• Saturday, July 13, 2024
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Nigeria embraces mobile tech to save multibillion port losses


A mobile app, as simple as it appears, could in a few weeks mark the end of persistent traffic gridlocks in Apapa that cost businesses multibillion naira losses, exposing truck drivers to extortions, and the inflation passed to the average consumer in making up for the high cost of haulage.

Its success, though, subject to how it is embraced by truck drivers, and the ability of the different law enforcement agencies to respect that the mobile app named ‘Eto’ will now override unscheduled pickups at the nation’s main ports in Lagos.

Usually, truckers pay between N70,000 and N200,000 per truck as gratification to different layers of officials involved in manual control of truck traffic around Apapa in order to have access to the ports. But with the introduction of an electronic call-up system, truck management would be automated, resulting in limited human interference.

The need for an automated system to order movement of trucks coming to the port at any given time is, according to Remi Ogungbemi, chairman, Association of Maritime Truck Owners (AMATO), due to increase in population and vehicular traffic in the country with available infrastructure unable to accommodate the volume of trucks coming to the ports.

“All the trucks cannot be loaded at the same time. It has to be one after the other,” he said.

It has been estimated that regulating truck traffic would help save about N140 billion weekly in economic loss to man-hour loss, costs associated with delay in cargo clearance such as payment of demurrage and storage charges to shipping companies and terminal operators, as well as running cost of ships due to congestion at port terminals.

It is also estimated that there is about $10 billion annual loss to damages on perishable agro-export products that get trapped on their way to the ports, and this can be saved if electronic call-up succeeds in achieving seamless movement of goods in and out of the port.

In addition, it would help to save the bridges around Lagos Mainland and Apapa, which are old and fragile, and thereby conserving public funding that could be used for repairs.

The Nigerian Ports Authority (NPA) has partnered with Trucks Transit Parks Limited (TTP) in deploying the electronic truck traffic flow. The process is expected to facilitate the efficiency and productivity of the ports scheduling, park, truck and traffic management through the Eto platform.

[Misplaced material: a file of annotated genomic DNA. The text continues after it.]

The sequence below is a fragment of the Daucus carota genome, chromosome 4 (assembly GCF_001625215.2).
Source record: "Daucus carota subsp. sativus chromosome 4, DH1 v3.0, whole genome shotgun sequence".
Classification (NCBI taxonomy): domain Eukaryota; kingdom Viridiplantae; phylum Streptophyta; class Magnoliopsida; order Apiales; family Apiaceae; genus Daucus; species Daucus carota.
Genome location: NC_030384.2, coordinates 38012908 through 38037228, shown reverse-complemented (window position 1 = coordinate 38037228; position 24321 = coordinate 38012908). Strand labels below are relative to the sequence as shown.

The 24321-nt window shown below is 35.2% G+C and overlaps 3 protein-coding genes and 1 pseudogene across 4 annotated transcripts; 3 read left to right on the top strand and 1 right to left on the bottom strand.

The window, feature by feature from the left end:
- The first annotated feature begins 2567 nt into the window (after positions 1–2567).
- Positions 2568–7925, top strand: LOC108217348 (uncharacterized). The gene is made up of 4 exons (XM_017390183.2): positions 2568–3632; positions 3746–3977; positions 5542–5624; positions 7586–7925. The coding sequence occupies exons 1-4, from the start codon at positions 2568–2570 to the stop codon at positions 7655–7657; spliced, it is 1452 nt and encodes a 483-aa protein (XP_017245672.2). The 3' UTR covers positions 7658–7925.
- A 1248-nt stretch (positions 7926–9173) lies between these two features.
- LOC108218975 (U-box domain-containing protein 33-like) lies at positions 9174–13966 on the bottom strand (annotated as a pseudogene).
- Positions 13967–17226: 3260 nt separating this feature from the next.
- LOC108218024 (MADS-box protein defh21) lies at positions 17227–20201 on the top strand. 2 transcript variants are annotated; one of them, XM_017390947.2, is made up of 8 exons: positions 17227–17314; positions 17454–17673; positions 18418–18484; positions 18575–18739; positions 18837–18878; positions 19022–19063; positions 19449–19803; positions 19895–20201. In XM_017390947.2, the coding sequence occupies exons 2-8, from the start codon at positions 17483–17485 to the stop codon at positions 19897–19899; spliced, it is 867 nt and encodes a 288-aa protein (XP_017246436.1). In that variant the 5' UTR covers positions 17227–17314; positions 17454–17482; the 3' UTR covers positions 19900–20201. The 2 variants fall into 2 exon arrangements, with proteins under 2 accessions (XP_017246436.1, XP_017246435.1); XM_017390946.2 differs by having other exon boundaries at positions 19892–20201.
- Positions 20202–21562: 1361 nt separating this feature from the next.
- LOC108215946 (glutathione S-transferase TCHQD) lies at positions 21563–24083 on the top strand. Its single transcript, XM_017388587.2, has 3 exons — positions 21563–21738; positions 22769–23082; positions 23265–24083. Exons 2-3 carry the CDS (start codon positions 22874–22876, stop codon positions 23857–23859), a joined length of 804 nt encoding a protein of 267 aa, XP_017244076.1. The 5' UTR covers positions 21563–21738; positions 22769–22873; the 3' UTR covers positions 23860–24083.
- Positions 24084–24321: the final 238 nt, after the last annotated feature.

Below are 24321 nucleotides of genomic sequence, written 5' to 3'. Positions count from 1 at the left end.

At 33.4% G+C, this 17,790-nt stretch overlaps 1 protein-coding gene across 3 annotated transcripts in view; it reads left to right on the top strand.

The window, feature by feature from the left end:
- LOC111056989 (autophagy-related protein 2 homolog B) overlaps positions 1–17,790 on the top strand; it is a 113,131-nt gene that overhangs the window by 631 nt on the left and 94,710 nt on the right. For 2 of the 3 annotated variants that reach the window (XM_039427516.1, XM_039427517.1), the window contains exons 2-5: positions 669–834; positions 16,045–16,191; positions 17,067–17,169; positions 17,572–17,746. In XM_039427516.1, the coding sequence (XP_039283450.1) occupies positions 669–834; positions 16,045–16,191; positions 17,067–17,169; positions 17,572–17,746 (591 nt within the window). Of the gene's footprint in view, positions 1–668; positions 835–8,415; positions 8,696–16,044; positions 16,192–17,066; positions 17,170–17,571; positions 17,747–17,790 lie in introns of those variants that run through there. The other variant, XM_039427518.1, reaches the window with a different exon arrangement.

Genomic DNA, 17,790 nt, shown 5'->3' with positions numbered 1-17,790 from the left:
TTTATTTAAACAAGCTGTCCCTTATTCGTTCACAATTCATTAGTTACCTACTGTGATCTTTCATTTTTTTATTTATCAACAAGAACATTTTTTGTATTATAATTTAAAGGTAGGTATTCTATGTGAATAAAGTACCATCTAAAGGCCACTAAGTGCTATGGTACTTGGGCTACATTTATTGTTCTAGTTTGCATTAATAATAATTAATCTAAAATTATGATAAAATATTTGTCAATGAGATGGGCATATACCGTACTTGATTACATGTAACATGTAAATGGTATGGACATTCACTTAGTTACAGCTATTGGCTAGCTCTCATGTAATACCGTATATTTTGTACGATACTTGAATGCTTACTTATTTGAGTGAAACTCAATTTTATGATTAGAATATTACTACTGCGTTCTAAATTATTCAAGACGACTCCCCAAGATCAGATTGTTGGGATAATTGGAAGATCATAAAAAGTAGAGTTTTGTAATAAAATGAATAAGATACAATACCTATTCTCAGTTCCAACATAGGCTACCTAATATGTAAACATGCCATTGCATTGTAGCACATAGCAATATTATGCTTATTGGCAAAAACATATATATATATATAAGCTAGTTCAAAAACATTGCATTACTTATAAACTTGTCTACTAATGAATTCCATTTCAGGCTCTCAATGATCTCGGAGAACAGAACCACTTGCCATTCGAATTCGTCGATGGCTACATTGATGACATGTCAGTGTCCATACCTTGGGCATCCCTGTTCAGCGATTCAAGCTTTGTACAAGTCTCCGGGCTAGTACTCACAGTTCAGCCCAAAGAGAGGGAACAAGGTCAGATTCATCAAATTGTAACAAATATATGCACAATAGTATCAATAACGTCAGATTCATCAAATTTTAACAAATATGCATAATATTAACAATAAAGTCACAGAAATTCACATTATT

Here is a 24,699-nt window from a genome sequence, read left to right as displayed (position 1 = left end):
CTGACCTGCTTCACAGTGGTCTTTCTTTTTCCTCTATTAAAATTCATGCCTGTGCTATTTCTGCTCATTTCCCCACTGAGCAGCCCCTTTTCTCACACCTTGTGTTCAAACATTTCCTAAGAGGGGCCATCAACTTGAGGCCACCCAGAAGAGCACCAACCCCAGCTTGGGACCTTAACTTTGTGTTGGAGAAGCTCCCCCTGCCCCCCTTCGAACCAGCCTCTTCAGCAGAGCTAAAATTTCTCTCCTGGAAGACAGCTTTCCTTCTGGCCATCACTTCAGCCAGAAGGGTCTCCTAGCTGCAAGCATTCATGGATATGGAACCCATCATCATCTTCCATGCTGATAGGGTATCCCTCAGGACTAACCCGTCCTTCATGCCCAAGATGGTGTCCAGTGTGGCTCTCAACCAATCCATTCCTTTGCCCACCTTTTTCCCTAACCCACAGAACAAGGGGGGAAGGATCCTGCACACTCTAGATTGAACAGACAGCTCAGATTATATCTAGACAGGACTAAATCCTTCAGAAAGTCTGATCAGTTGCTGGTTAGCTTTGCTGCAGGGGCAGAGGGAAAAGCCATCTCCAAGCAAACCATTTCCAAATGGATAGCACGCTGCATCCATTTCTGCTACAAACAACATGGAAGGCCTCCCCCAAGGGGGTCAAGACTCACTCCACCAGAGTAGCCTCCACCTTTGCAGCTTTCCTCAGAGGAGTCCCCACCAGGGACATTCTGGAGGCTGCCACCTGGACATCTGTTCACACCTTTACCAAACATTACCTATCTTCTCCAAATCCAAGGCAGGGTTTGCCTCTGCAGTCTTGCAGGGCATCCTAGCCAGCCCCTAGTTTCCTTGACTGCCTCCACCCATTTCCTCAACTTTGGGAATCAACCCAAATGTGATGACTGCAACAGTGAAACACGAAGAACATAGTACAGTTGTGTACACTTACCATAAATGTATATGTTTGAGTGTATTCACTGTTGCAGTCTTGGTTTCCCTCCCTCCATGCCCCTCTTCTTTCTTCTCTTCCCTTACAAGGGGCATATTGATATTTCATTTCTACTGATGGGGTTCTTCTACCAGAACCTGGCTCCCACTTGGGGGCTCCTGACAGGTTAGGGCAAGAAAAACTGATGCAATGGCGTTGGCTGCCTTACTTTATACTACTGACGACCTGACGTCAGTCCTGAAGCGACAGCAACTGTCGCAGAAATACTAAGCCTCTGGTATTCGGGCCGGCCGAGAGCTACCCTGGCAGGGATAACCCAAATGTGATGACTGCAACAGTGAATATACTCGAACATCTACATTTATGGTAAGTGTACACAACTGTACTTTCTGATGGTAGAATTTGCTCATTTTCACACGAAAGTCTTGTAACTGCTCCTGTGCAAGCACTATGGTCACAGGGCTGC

Hadiza Bala Usman, managing director, NPA, who said the authority had been engaging with stakeholders since the past four months, assured port users that the system would remove rent-seeking from traffic management as embodied by security agents.

“The e-call up would see to removing human intervention and make it electronic. By so doing, we are going to create a dashboard, which would be public for everybody to see how the trucks go in and out of the port,” she said.

While acknowledging that the electronic call-up for trucks is a welcome development, Ogungbemi noted that absence of a technology that would inform every trucker when to come to the port to load was why several trucks cluster around the port area at the same time.

According to Ogungbemi, truck associations have started sensitising their members towards the take-off this month, adding that truckers are currently engaging with the company appointed by NPA to manage the automation.

If the authority allows the same people who were involved in controlling truck traffic during the time Nigerian Navy was in charge, and those among the just disbanded Presidential Task Team, to be part of this automation system, they will manipulate and monopolise the system for their own personal interest, he said.

Adamu Yusuf, a truck driver, recalled how the trucking business had suffered on account of gridlock, saying truckers were always willing to abide by the rules if it would help better their business.

“We know that no system is perfect. It is when we start using it that they can identify areas that need to be adjusted, but we believe it would work if Nigerian factors are not allowed to jeopardise this good intention,” Yusuf said.

Eto would be based on an electronic call up system through which truck movements would be scheduled from the originating points of the trucks, to a park, then to a holding bay/pre-gate and then programmed in batches (on a first-come-first-served basis) to access the ports.

To be given access, trucks would be expected to remain within approved parks until they are scheduled to access the ports, and this would prohibit illegal or indiscriminate parking of trucks along the roads.